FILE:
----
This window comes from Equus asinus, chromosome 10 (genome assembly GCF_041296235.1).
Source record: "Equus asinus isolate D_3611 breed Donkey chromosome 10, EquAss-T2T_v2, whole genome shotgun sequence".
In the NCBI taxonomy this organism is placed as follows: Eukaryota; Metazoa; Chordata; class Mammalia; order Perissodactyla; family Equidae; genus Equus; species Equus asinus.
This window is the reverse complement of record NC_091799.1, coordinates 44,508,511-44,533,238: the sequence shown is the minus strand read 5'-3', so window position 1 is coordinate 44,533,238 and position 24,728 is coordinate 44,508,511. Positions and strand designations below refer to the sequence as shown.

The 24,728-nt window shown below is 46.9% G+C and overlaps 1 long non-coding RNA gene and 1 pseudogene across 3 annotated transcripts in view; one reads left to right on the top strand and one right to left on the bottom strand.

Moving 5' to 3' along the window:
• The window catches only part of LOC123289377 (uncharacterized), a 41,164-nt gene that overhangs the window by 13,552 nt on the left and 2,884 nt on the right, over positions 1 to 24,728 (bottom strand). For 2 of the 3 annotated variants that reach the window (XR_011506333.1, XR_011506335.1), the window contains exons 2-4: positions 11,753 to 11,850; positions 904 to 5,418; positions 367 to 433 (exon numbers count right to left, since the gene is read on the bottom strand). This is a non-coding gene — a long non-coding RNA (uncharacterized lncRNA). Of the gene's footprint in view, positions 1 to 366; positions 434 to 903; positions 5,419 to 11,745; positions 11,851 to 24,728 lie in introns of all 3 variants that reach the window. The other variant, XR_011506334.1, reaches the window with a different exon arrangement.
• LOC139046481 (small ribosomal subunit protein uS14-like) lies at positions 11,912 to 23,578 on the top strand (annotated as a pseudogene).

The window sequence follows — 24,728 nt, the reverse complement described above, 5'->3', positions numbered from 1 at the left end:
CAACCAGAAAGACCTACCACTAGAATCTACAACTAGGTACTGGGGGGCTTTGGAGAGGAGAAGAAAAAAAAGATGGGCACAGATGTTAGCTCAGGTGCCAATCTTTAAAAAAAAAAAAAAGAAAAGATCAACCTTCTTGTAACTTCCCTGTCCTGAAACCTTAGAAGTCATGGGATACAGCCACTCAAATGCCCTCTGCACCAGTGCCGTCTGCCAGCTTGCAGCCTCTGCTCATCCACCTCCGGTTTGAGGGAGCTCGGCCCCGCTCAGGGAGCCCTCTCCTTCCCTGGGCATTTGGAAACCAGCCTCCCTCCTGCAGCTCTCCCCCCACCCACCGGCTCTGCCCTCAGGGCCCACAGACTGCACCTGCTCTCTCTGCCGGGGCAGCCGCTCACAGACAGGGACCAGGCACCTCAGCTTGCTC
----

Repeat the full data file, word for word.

This window comes from Equus asinus, chromosome 10 (genome assembly GCF_041296235.1).
Source record: "Equus asinus isolate D_3611 breed Donkey chromosome 10, EquAss-T2T_v2, whole genome shotgun sequence".
In the NCBI taxonomy this organism is placed as follows: Eukaryota; Metazoa; Chordata; class Mammalia; order Perissodactyla; family Equidae; genus Equus; species Equus asinus.
This window is the reverse complement of record NC_091799.1, coordinates 44,508,511-44,533,238: the sequence shown is the minus strand read 5'-3', so window position 1 is coordinate 44,533,238 and position 24,728 is coordinate 44,508,511. Positions and strand designations below refer to the sequence as shown.

The 24,728-nt window shown below is 46.9% G+C and overlaps 1 long non-coding RNA gene and 1 pseudogene across 3 annotated transcripts in view; one reads left to right on the top strand and one right to left on the bottom strand.

Moving 5' to 3' along the window:
• The window catches only part of LOC123289377 (uncharacterized), a 41,164-nt gene that overhangs the window by 13,552 nt on the left and 2,884 nt on the right, over positions 1 to 24,728 (bottom strand). For 2 of the 3 annotated variants that reach the window (XR_011506333.1, XR_011506335.1), the window contains exons 2-4: positions 11,753 to 11,850; positions 904 to 5,418; positions 367 to 433 (exon numbers count right to left, since the gene is read on the bottom strand). This is a non-coding gene — a long non-coding RNA (uncharacterized lncRNA). Of the gene's footprint in view, positions 1 to 366; positions 434 to 903; positions 5,419 to 11,745; positions 11,851 to 24,728 lie in introns of all 3 variants that reach the window. The other variant, XR_011506334.1, reaches the window with a different exon arrangement.
• LOC139046481 (small ribosomal subunit protein uS14-like) lies at positions 11,912 to 23,578 on the top strand (annotated as a pseudogene).

The window sequence follows — 24,728 nt, the reverse complement described above, 5'->3', positions numbered from 1 at the left end:
CAACCAGAAAGACCTACCACTAGAATCTACAACTAGGTACTGGGGGGCTTTGGAGAGGAGAAGAAAAAAAAGATGGGCACAGATGTTAGCTCAGGTGCCAATCTTTAAAAAAAAAAAAAAGAAAAGATCAACCTTCTTGTAACTTCCCTGTCCTGAAACCTTAGAAGTCATGGGATACAGCCACTCAAATGCCCTCTGCACCAGTGCCGTCTGCCAGCTTGCAGCCTCTGCTCATCCACCTCCGGTTTGAGGGAGCTCGGCCCCGCTCAGGGAGCCCTCTCCTTCCCTGGGCATTTGGAAACCAGCCTCCCTCCTGCAGCTCTCCCCCCACCCACCGGCTCTGCCCTCAGGGCCCACAGACTGCACCTGCTCTCTCTGCCGGGGCAGCCGCTCACAGACAGGGACCAGGCACCTCAGCTTGCTC